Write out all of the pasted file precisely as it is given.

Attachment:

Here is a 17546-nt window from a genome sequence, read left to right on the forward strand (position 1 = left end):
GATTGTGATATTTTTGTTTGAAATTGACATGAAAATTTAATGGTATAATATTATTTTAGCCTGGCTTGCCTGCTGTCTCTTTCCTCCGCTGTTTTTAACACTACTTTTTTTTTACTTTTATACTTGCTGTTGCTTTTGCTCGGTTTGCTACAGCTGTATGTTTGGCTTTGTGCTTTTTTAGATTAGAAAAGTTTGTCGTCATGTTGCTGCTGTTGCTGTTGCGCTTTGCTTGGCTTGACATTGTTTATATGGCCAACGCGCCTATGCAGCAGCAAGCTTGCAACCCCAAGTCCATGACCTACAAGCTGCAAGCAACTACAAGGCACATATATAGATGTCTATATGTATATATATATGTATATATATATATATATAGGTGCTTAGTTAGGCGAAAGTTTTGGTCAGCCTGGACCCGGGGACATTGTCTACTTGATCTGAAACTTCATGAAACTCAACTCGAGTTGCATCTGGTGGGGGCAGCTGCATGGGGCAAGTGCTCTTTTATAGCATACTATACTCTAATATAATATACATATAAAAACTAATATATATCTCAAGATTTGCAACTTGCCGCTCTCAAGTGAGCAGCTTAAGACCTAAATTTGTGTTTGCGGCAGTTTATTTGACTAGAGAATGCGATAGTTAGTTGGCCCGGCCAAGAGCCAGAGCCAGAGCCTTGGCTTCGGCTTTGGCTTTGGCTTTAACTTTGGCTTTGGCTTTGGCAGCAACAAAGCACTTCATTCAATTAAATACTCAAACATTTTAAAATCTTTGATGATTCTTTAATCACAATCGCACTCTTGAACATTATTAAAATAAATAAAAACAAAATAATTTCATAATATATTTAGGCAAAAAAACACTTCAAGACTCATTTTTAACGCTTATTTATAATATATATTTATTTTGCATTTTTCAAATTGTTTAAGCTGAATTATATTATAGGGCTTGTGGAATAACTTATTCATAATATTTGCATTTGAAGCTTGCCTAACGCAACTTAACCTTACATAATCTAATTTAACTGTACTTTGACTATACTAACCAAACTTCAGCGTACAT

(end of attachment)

Here is a 17546-nt window from a genome sequence, read left to right on the forward strand (position 1 = left end):
GATTGTGATATTTTTGTTTGAAATTGACATGAAAATTTAATGGTATAATATTATTTTAGCCTGGCTTGCCTGCTGTCTCTTTCCTCCGCTGTTTTTAACACTACTTTTTTTTTACTTTTATACTTGCTGTTGCTTTTGCTCGGTTTGCTACAGCTGTATGTTTGGCTTTGTGCTTTTTTAGATTAGAAAAGTTTGTCGTCATGTTGCTGCTGTTGCTGTTGCGCTTTGCTTGGCTTGACATTGTTTATATGGCCAACGCGCCTATGCAGCAGCAAGCTTGCAACCCCAAGTCCATGACCTACAAGCTGCAAGCAACTACAAGGCACATATATAGATGTCTATATGTATATATATATGTATATATATATATATATAGGTGCTTAGTTAGGCGAAAGTTTTGGTCAGCCTGGACCCGGGGACATTGTCTACTTGATCTGAAACTTCATGAAACTCAACTCGAGTTGCATCTGGTGGGGGCAGCTGCATGGGGCAAGTGCTCTTTTATAGCATACTATACTCTAATATAATATACATATAAAAACTAATATATATCTCAAGATTTGCAACTTGCCGCTCTCAAGTGAGCAGCTTAAGACCTAAATTTGTGTTTGCGGCAGTTTATTTGACTAGAGAATGCGATAGTTAGTTGGCCCGGCCAAGAGCCAGAGCCAGAGCCTTGGCTTCGGCTTTGGCTTTGGCTTTAACTTTGGCTTTGGCTTTGGCAGCAACAAAGCACTTCATTCAATTAAATACTCAAACATTTTAAAATCTTTGATGATTCTTTAATCACAATCGCACTCTTGAACATTATTAAAATAAATAAAAACAAAATAATTTCATAATATATTTAGGCAAAAAAACACTTCAAGACTCATTTTTAACGCTTATTTATAATATATATTTATTTTGCATTTTTCAAATTGTTTAAGCTGAATTATATTATAGGGCTTGTGGAATAACTTATTCATAATATTTGCATTTGAAGCTTGCCTAACGCAACTTAACCTTACATAATCTAATTTAACTGTACTTTGACTATACTAACCAAACTTCAGCGTACAT